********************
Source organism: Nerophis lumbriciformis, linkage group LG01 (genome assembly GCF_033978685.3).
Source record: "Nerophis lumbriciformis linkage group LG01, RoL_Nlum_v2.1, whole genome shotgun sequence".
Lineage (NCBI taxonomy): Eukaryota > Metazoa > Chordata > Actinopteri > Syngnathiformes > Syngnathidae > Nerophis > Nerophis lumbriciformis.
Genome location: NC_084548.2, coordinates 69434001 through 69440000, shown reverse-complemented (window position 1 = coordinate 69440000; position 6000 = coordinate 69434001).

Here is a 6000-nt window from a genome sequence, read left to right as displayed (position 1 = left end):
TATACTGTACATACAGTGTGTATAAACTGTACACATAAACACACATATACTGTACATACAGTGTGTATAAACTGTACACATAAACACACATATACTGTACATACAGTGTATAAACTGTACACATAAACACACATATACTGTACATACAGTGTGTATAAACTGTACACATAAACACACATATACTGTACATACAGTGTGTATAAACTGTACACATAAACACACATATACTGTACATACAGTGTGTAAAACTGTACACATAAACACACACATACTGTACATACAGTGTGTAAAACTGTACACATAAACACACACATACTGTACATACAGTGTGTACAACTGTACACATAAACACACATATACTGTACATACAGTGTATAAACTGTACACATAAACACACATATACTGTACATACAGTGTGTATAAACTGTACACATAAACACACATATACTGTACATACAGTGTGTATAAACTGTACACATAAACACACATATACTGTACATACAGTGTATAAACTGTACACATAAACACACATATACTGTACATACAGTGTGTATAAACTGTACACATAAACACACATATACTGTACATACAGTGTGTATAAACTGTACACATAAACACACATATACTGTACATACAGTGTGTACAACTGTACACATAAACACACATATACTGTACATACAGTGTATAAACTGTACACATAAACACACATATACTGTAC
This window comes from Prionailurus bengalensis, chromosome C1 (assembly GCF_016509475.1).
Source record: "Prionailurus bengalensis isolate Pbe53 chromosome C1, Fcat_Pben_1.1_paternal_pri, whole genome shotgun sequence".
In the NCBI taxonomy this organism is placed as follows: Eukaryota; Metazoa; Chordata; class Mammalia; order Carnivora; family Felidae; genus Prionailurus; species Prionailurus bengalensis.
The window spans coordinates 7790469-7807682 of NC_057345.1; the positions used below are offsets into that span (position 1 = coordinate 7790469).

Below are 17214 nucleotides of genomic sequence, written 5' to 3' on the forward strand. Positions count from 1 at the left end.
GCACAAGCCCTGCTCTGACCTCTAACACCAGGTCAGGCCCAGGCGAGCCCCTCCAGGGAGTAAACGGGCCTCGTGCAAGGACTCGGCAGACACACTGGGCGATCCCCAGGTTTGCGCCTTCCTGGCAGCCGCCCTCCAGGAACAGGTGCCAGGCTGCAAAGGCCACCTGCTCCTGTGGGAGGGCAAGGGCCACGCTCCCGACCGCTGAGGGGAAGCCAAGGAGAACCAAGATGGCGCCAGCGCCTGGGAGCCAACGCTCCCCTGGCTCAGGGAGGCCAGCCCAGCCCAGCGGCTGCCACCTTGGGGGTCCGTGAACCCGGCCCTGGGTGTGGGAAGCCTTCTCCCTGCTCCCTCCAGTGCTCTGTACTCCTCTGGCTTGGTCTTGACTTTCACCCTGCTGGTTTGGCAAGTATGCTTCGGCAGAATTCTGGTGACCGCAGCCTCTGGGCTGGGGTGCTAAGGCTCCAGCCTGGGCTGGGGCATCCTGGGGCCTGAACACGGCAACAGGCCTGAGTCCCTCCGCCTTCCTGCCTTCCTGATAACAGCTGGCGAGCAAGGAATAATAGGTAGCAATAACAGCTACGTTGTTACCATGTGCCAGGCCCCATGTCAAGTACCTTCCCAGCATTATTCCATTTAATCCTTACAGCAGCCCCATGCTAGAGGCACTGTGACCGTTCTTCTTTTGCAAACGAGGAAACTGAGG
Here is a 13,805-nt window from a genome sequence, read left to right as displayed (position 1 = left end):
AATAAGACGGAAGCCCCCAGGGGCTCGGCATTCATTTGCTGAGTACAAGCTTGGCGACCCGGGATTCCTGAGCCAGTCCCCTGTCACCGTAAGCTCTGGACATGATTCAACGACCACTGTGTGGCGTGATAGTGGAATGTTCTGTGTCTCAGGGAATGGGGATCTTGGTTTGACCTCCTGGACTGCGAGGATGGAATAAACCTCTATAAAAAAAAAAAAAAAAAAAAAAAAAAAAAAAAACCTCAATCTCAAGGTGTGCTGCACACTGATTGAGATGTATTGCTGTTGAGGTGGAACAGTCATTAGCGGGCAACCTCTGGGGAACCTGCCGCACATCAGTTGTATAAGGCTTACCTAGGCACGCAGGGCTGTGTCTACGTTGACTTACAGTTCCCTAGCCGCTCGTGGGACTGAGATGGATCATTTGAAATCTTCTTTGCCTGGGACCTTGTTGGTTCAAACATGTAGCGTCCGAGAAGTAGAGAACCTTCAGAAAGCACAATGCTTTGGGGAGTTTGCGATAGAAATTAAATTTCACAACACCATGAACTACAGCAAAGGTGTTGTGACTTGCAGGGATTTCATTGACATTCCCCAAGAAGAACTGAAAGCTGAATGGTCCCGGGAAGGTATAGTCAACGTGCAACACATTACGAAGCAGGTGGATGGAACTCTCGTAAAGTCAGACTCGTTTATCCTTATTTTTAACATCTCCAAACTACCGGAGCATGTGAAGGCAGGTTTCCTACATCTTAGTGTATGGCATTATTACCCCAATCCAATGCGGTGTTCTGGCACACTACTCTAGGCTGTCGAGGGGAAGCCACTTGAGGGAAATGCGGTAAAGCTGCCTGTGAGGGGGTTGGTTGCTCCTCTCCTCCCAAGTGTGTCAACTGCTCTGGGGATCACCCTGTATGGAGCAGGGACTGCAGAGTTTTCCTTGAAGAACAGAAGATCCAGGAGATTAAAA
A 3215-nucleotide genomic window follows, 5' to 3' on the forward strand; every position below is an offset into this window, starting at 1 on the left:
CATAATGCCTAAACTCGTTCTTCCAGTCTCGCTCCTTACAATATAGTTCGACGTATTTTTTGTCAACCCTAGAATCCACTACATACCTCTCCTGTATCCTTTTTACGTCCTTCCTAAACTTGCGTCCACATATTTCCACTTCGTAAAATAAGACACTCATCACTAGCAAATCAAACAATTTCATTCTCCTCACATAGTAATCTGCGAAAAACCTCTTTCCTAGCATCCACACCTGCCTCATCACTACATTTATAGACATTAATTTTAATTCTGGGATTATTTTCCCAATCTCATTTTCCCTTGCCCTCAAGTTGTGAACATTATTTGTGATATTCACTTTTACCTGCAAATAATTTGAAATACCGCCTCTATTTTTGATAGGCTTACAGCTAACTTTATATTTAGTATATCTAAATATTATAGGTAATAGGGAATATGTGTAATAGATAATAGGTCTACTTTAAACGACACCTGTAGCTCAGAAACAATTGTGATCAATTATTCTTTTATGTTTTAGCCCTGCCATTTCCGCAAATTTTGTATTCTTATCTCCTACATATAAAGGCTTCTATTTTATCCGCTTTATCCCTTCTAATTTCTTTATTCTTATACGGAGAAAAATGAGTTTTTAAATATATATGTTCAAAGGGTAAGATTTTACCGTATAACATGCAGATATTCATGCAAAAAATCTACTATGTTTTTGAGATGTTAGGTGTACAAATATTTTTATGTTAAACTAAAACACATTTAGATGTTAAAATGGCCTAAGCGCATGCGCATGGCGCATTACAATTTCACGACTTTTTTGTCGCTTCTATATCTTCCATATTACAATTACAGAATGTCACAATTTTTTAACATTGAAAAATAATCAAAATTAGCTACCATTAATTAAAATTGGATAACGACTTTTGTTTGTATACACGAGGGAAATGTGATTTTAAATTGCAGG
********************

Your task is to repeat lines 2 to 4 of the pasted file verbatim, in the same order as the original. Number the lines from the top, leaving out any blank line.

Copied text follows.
Source record: "Nerophis lumbriciformis linkage group LG01, RoL_Nlum_v2.1, whole genome shotgun sequence".
Lineage (NCBI taxonomy): Eukaryota > Metazoa > Chordata > Actinopteri > Syngnathiformes > Syngnathidae > Nerophis > Nerophis lumbriciformis.
Genome location: NC_084548.2, coordinates 69434001 through 69440000, shown reverse-complemented (window position 1 = coordinate 69440000; position 6000 = coordinate 69434001).